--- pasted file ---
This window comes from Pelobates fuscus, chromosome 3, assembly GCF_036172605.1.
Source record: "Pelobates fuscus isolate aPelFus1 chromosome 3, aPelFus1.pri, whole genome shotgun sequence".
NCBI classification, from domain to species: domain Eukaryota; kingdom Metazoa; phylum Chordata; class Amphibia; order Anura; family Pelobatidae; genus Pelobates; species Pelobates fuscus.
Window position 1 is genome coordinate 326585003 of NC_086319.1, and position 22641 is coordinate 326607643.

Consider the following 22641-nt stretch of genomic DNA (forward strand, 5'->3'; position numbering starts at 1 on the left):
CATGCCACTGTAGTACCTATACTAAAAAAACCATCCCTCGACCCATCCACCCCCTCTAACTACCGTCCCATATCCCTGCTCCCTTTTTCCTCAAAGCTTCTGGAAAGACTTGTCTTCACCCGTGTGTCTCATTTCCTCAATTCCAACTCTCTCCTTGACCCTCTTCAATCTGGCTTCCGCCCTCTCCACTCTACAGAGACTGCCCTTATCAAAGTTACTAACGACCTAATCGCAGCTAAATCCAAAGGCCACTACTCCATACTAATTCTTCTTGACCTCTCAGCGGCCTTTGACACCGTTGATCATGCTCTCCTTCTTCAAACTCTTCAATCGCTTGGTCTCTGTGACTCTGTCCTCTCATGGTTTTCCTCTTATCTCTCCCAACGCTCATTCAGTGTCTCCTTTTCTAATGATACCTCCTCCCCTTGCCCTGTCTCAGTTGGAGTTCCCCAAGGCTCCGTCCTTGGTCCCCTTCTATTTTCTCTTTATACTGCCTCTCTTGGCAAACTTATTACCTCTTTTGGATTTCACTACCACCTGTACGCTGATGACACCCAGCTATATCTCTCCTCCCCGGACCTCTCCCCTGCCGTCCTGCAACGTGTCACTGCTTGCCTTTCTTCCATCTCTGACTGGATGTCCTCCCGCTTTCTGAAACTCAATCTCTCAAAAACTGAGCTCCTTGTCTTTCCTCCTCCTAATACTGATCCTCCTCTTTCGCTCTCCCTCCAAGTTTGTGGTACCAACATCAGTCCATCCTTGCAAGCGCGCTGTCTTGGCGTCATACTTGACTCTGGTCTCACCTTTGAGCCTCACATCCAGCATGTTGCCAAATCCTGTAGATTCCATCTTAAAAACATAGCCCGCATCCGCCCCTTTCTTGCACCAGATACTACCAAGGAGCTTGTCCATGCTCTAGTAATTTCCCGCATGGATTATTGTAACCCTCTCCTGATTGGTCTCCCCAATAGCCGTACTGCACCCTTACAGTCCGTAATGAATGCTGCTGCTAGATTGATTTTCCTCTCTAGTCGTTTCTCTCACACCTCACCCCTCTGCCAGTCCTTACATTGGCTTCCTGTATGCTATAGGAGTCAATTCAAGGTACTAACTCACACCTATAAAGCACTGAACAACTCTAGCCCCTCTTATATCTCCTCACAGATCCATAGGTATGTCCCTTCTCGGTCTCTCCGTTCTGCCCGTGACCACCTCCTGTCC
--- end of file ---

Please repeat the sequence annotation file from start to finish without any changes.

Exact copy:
This window comes from Pelobates fuscus, chromosome 3, assembly GCF_036172605.1.
Source record: "Pelobates fuscus isolate aPelFus1 chromosome 3, aPelFus1.pri, whole genome shotgun sequence".
NCBI classification, from domain to species: domain Eukaryota; kingdom Metazoa; phylum Chordata; class Amphibia; order Anura; family Pelobatidae; genus Pelobates; species Pelobates fuscus.
Window position 1 is genome coordinate 326585003 of NC_086319.1, and position 22641 is coordinate 326607643.

Consider the following 22641-nt stretch of genomic DNA (forward strand, 5'->3'; position numbering starts at 1 on the left):
CATGCCACTGTAGTACCTATACTAAAAAAACCATCCCTCGACCCATCCACCCCCTCTAACTACCGTCCCATATCCCTGCTCCCTTTTTCCTCAAAGCTTCTGGAAAGACTTGTCTTCACCCGTGTGTCTCATTTCCTCAATTCCAACTCTCTCCTTGACCCTCTTCAATCTGGCTTCCGCCCTCTCCACTCTACAGAGACTGCCCTTATCAAAGTTACTAACGACCTAATCGCAGCTAAATCCAAAGGCCACTACTCCATACTAATTCTTCTTGACCTCTCAGCGGCCTTTGACACCGTTGATCATGCTCTCCTTCTTCAAACTCTTCAATCGCTTGGTCTCTGTGACTCTGTCCTCTCATGGTTTTCCTCTTATCTCTCCCAACGCTCATTCAGTGTCTCCTTTTCTAATGATACCTCCTCCCCTTGCCCTGTCTCAGTTGGAGTTCCCCAAGGCTCCGTCCTTGGTCCCCTTCTATTTTCTCTTTATACTGCCTCTCTTGGCAAACTTATTACCTCTTTTGGATTTCACTACCACCTGTACGCTGATGACACCCAGCTATATCTCTCCTCCCCGGACCTCTCCCCTGCCGTCCTGCAACGTGTCACTGCTTGCCTTTCTTCCATCTCTGACTGGATGTCCTCCCGCTTTCTGAAACTCAATCTCTCAAAAACTGAGCTCCTTGTCTTTCCTCCTCCTAATACTGATCCTCCTCTTTCGCTCTCCCTCCAAGTTTGTGGTACCAACATCAGTCCATCCTTGCAAGCGCGCTGTCTTGGCGTCATACTTGACTCTGGTCTCACCTTTGAGCCTCACATCCAGCATGTTGCCAAATCCTGTAGATTCCATCTTAAAAACATAGCCCGCATCCGCCCCTTTCTTGCACCAGATACTACCAAGGAGCTTGTCCATGCTCTAGTAATTTCCCGCATGGATTATTGTAACCCTCTCCTGATTGGTCTCCCCAATAGCCGTACTGCACCCTTACAGTCCGTAATGAATGCTGCTGCTAGATTGATTTTCCTCTCTAGTCGTTTCTCTCACACCTCACCCCTCTGCCAGTCCTTACATTGGCTTCCTGTATGCTATAGGAGTCAATTCAAGGTACTAACTCACACCTATAAAGCACTGAACAACTCTAGCCCCTCTTATATCTCCTCACAGATCCATAGGTATGTCCCTTCTCGGTCTCTCCGTTCTGCCCGTGACCACCTCCTGTCC